17. Ethical beliefs of mental-health professionals and undergraduates regarding therapist practices.

    PubMed

    Pomerantz, A M; Grice, J W

    2001-06-01

    Psychotherapists should be aware of any discrepancies of opinion between themselves and those outside the mental-health profession regarding the ethicality of therapist actions. In this study, the beliefs of mental-health professionals and nonprofessionals (represented by undergraduate students) regarding the ethicality of therapist behaviors were compared. Factor analysis of 82 specific therapist behaviors yielded three factors: nonsexual dual relationships, assertive or discomforting therapist actions, and sexual dual relationships. A comparison of factor composite scores indicated that undergraduates, in relation to professionals, rated nonsexual dual relationships as more ethical and assertive or discomforting actions as less ethical. Although these effects may diminish with age, these results nonetheless suggest that mental-health professionals may hold ethical beliefs that are inconsistent with those who seek their services. Implications of these findings are discussed. PMID:11344462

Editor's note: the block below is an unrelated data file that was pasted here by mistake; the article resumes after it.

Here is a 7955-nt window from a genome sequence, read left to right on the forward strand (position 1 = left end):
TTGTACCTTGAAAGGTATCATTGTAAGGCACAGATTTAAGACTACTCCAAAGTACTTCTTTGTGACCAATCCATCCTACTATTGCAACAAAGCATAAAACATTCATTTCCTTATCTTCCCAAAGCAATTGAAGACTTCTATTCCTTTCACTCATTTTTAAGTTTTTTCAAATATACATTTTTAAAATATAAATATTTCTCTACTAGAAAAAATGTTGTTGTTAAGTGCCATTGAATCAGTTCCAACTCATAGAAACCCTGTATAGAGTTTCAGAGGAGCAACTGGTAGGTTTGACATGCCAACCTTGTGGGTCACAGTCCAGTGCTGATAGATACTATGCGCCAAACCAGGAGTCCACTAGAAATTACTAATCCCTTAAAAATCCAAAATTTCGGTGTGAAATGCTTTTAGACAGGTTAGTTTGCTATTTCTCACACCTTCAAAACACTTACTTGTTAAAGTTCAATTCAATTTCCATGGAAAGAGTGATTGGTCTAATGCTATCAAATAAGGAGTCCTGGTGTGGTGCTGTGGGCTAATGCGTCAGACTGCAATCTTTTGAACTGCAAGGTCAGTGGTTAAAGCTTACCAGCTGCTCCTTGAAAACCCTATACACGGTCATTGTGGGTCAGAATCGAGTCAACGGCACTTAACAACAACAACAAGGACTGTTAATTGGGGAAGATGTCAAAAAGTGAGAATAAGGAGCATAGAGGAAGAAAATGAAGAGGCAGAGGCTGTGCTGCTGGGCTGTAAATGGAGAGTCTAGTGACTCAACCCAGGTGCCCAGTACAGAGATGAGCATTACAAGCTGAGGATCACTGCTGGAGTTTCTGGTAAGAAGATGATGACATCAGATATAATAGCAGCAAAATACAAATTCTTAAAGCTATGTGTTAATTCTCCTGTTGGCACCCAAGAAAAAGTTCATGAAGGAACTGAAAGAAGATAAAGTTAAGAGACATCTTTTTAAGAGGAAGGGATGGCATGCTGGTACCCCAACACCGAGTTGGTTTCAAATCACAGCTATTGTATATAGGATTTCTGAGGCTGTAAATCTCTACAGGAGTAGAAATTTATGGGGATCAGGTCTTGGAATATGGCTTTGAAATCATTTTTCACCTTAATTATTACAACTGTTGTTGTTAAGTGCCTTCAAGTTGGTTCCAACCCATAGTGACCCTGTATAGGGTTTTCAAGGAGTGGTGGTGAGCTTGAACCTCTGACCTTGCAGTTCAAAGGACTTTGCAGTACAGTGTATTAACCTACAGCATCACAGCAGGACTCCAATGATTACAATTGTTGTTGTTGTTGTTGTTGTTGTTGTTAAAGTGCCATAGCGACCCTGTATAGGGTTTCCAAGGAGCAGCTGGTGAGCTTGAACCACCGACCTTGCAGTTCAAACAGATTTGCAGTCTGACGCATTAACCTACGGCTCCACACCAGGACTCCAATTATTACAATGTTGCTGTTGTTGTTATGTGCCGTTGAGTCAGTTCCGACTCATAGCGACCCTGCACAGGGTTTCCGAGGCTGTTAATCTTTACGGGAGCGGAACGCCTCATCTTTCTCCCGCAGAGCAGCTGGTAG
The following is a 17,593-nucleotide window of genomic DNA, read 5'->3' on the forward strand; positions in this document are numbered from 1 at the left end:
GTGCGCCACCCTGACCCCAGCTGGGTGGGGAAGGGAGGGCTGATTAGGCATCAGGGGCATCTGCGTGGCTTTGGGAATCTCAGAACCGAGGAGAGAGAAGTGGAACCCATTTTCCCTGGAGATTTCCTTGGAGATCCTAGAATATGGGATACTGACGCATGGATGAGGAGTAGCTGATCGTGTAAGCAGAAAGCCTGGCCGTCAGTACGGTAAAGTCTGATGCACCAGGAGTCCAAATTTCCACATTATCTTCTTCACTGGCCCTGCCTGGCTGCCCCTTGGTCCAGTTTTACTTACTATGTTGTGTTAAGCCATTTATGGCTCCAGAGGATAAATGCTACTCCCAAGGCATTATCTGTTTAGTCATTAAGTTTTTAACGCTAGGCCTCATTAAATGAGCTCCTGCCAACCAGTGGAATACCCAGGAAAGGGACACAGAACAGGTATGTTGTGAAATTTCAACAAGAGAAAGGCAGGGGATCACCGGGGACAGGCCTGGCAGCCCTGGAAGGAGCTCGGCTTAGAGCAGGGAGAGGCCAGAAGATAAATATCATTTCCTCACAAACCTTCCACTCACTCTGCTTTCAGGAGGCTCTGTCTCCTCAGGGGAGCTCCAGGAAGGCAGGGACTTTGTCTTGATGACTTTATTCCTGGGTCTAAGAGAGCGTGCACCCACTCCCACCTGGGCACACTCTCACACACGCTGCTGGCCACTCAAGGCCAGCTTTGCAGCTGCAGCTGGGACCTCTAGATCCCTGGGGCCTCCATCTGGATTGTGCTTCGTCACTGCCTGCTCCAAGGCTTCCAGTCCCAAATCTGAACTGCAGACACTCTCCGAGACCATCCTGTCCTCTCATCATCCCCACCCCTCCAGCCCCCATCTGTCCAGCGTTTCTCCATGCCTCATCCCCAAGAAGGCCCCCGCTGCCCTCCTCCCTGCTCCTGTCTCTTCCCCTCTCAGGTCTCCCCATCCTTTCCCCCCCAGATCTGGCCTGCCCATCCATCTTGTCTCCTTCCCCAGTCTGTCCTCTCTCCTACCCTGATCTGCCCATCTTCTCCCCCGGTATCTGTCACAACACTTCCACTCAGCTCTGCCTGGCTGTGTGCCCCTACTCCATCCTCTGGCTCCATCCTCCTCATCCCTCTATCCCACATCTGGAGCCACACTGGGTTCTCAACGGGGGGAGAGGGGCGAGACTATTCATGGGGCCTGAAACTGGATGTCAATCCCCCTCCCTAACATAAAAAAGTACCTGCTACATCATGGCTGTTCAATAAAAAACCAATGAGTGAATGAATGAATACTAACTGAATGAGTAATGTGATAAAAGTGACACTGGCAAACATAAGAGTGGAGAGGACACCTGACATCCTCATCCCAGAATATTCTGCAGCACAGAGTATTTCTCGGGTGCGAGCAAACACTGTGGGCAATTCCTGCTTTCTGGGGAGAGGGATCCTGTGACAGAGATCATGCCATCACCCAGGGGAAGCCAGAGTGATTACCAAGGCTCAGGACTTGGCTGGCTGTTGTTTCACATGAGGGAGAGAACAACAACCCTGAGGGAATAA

18. From the margins to the center: ethnic minority women and the mental health effects of sexual assault.

    PubMed

    Bryant-Davis, Thema; Chung, Heewoon; Tillman, Shaquita; Belcourt, Annie

    2009-10-01